These survivors were translocated out of the valley in the s to more defendable areas within Zimbabwe and subsequently underwent high population growth rates 20 , thus moderating the losses of genetic variation due to drift. We observed the greatest decreases in both effective population size and genetic diversity in East Africa Tanzania and Kenya. The onset of these losses can be inferred to — years ago Fig.
Colonial-era British Kenya and German East Africa Tanzania represented popular venues for big game hunting, with hunting parties touring the region from the late 19 th century 37 , In addition, much land was cleared of game by authorities seeking to establish agriculture in the newly settled colonies. Yet, large numbers of black rhinoceroses were known in East Africa as recently as the early s Therefore, the major declines in diversity and effective population size are likely to have resulted mainly from poaching episode that began in Kenya and Tanzania in the early s.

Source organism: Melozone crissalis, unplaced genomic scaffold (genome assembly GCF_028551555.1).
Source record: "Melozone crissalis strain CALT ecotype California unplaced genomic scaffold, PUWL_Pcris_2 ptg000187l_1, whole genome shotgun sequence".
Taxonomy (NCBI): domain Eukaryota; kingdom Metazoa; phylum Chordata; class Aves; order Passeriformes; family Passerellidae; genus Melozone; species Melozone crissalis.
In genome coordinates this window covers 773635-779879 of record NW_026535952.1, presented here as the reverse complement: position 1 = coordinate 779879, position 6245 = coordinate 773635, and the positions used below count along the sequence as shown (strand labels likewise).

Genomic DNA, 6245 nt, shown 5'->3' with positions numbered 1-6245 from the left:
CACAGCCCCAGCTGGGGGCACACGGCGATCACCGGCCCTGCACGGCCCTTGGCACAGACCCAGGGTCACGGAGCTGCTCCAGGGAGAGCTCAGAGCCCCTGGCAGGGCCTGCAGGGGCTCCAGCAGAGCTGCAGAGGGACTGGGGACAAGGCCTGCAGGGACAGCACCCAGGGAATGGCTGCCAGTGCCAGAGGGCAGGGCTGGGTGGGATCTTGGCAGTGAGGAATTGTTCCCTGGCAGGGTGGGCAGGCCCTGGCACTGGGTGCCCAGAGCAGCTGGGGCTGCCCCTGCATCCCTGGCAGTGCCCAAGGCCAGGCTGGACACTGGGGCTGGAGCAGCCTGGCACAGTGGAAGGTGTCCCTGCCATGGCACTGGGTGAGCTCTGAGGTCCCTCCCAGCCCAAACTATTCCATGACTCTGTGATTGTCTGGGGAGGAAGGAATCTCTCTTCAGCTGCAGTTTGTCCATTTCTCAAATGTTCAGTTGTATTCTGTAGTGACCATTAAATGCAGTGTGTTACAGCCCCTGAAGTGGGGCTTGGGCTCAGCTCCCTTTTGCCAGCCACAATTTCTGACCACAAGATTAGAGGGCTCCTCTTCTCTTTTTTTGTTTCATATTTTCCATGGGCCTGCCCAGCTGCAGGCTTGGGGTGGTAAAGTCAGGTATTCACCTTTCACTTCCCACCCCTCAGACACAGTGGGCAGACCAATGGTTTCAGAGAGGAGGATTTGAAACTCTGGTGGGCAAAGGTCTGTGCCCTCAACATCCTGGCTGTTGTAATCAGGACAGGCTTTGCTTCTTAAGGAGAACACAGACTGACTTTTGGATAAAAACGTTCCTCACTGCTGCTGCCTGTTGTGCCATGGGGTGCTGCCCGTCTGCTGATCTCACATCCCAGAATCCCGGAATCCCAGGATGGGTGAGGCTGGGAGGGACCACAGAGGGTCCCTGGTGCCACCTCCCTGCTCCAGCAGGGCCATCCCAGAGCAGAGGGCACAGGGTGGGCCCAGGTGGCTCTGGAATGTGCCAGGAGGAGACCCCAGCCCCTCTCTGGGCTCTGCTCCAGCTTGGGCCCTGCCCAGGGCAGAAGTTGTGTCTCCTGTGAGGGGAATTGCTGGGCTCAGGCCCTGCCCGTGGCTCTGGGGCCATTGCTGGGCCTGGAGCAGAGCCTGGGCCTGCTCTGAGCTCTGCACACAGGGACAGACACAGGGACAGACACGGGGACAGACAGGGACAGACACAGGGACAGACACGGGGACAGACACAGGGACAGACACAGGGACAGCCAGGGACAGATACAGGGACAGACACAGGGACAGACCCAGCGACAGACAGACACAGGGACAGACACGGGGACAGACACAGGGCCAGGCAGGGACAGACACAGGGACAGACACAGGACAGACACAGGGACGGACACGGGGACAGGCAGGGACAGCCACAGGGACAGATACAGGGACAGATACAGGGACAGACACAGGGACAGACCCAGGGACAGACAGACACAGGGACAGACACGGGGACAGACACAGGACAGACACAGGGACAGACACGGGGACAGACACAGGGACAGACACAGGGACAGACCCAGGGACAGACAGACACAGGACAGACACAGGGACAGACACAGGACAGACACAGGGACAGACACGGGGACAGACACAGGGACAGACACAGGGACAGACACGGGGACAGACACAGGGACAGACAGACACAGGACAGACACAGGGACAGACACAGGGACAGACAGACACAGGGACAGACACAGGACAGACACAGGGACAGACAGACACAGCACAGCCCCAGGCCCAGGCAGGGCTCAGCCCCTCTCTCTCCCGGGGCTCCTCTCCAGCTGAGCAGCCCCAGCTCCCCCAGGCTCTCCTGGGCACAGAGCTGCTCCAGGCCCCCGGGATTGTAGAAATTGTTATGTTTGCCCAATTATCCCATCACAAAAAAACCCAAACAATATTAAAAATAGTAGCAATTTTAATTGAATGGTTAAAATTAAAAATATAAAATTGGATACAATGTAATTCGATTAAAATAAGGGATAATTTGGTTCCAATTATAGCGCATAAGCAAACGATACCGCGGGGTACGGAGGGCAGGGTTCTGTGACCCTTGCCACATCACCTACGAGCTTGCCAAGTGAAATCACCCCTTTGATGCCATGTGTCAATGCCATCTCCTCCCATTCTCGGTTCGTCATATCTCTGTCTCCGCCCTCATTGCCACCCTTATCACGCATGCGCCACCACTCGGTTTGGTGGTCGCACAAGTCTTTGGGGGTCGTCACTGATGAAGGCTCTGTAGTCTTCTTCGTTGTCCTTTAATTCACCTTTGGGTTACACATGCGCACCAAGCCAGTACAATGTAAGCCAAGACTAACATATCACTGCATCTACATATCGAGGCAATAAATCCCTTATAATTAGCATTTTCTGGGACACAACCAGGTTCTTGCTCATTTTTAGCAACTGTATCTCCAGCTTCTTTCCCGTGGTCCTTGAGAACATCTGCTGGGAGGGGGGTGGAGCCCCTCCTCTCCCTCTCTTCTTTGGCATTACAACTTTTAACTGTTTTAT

Dividing the sample into respective local populations improved the resolution of geographic patterns of mtDNA loss. East African populations also featured the highest levels of haplogroup diversity with three populations harbouring up to three mtDNA haplogroups and one, central Tanzania, up to four. The majority of black rhinoceros fossil data, including the oldest known fossil, also originates in this region 41 , and together with its high genetic diversity suggests East Africa as a putative origin for this species.